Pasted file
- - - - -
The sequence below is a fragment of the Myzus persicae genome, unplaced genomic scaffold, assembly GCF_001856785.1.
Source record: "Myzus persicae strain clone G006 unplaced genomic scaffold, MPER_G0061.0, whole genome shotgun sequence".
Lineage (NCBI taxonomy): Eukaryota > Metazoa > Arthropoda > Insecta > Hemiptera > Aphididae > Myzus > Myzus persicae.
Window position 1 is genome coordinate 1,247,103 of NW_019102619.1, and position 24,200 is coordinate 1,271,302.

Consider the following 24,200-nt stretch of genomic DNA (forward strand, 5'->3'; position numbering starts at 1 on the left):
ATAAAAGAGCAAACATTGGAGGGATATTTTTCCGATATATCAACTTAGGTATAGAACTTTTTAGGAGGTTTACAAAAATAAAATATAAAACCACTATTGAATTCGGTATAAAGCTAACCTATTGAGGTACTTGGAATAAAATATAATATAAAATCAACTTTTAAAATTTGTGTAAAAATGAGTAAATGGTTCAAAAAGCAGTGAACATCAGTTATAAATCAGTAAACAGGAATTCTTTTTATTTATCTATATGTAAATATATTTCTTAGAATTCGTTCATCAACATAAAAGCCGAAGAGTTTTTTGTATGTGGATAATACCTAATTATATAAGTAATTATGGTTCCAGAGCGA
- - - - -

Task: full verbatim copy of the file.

The sequence below is a fragment of the Myzus persicae genome, unplaced genomic scaffold, assembly GCF_001856785.1.
Source record: "Myzus persicae strain clone G006 unplaced genomic scaffold, MPER_G0061.0, whole genome shotgun sequence".
Lineage (NCBI taxonomy): Eukaryota > Metazoa > Arthropoda > Insecta > Hemiptera > Aphididae > Myzus > Myzus persicae.
Window position 1 is genome coordinate 1,247,103 of NW_019102619.1, and position 24,200 is coordinate 1,271,302.

Consider the following 24,200-nt stretch of genomic DNA (forward strand, 5'->3'; position numbering starts at 1 on the left):
ATAAAAGAGCAAACATTGGAGGGATATTTTTCCGATATATCAACTTAGGTATAGAACTTTTTAGGAGGTTTACAAAAATAAAATATAAAACCACTATTGAATTCGGTATAAAGCTAACCTATTGAGGTACTTGGAATAAAATATAATATAAAATCAACTTTTAAAATTTGTGTAAAAATGAGTAAATGGTTCAAAAAGCAGTGAACATCAGTTATAAATCAGTAAACAGGAATTCTTTTTATTTATCTATATGTAAATATATTTCTTAGAATTCGTTCATCAACATAAAAGCCGAAGAGTTTTTTGTATGTGGATAATACCTAATTATATAAGTAATTATGGTTCCAGAGCGA